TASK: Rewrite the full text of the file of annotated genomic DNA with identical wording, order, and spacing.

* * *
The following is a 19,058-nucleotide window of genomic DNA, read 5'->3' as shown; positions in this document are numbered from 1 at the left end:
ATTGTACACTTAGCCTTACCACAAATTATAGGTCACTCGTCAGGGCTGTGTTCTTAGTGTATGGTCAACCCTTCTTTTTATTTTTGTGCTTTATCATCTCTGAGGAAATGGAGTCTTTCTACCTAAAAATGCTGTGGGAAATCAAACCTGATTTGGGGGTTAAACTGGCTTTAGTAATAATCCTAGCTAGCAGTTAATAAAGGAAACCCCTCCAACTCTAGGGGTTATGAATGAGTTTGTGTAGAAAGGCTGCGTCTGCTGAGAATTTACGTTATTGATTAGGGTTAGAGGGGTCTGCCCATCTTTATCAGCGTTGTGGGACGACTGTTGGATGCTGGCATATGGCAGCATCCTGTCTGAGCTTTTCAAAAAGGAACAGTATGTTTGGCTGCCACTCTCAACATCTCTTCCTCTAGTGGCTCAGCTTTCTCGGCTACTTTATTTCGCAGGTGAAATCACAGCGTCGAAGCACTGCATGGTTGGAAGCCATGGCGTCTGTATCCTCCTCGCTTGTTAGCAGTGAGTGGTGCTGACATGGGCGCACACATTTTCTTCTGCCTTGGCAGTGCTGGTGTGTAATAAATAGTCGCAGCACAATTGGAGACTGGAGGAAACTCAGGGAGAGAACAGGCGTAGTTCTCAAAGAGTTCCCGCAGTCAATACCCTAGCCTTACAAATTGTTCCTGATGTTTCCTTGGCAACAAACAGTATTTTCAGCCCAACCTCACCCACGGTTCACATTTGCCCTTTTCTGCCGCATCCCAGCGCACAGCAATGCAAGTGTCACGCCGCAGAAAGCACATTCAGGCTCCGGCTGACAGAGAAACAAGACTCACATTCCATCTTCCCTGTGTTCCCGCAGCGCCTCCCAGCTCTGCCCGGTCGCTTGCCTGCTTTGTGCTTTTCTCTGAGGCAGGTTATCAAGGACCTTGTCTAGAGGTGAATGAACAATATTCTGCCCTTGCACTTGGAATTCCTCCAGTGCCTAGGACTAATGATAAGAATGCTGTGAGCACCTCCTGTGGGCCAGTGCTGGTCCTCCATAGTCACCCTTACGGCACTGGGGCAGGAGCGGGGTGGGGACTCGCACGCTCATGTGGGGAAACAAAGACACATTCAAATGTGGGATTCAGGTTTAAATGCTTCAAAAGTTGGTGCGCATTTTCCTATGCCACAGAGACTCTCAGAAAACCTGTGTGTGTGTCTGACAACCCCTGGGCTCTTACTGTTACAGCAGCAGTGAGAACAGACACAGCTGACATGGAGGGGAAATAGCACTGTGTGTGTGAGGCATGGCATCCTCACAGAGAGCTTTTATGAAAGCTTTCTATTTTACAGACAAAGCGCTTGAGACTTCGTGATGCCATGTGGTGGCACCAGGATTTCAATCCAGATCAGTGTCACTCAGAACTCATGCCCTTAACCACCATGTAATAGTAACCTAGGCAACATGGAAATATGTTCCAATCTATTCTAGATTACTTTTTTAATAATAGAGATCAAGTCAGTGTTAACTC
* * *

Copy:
The following is a 19,058-nucleotide window of genomic DNA, read 5'->3' as shown; positions in this document are numbered from 1 at the left end:
ATTGTACACTTAGCCTTACCACAAATTATAGGTCACTCGTCAGGGCTGTGTTCTTAGTGTATGGTCAACCCTTCTTTTTATTTTTGTGCTTTATCATCTCTGAGGAAATGGAGTCTTTCTACCTAAAAATGCTGTGGGAAATCAAACCTGATTTGGGGGTTAAACTGGCTTTAGTAATAATCCTAGCTAGCAGTTAATAAAGGAAACCCCTCCAACTCTAGGGGTTATGAATGAGTTTGTGTAGAAAGGCTGCGTCTGCTGAGAATTTACGTTATTGATTAGGGTTAGAGGGGTCTGCCCATCTTTATCAGCGTTGTGGGACGACTGTTGGATGCTGGCATATGGCAGCATCCTGTCTGAGCTTTTCAAAAAGGAACAGTATGTTTGGCTGCCACTCTCAACATCTCTTCCTCTAGTGGCTCAGCTTTCTCGGCTACTTTATTTCGCAGGTGAAATCACAGCGTCGAAGCACTGCATGGTTGGAAGCCATGGCGTCTGTATCCTCCTCGCTTGTTAGCAGTGAGTGGTGCTGACATGGGCGCACACATTTTCTTCTGCCTTGGCAGTGCTGGTGTGTAATAAATAGTCGCAGCACAATTGGAGACTGGAGGAAACTCAGGGAGAGAACAGGCGTAGTTCTCAAAGAGTTCCCGCAGTCAATACCCTAGCCTTACAAATTGTTCCTGATGTTTCCTTGGCAACAAACAGTATTTTCAGCCCAACCTCACCCACGGTTCACATTTGCCCTTTTCTGCCGCATCCCAGCGCACAGCAATGCAAGTGTCACGCCGCAGAAAGCACATTCAGGCTCCGGCTGACAGAGAAACAAGACTCACATTCCATCTTCCCTGTGTTCCCGCAGCGCCTCCCAGCTCTGCCCGGTCGCTTGCCTGCTTTGTGCTTTTCTCTGAGGCAGGTTATCAAGGACCTTGTCTAGAGGTGAATGAACAATATTCTGCCCTTGCACTTGGAATTCCTCCAGTGCCTAGGACTAATGATAAGAATGCTGTGAGCACCTCCTGTGGGCCAGTGCTGGTCCTCCATAGTCACCCTTACGGCACTGGGGCAGGAGCGGGGTGGGGACTCGCACGCTCATGTGGGGAAACAAAGACACATTCAAATGTGGGATTCAGGTTTAAATGCTTCAAAAGTTGGTGCGCATTTTCCTATGCCACAGAGACTCTCAGAAAACCTGTGTGTGTGTCTGACAACCCCTGGGCTCTTACTGTTACAGCAGCAGTGAGAACAGACACAGCTGACATGGAGGGGAAATAGCACTGTGTGTGTGAGGCATGGCATCCTCACAGAGAGCTTTTATGAAAGCTTTCTATTTTACAGACAAAGCGCTTGAGACTTCGTGATGCCATGTGGTGGCACCAGGATTTCAATCCAGATCAGTGTCACTCAGAACTCATGCCCTTAACCACCATGTAATAGTAACCTAGGCAACATGGAAATATGTTCCAATCTATTCTAGATTACTTTTTTAATAATAGAGATCAAGTCAGTGTTAACTC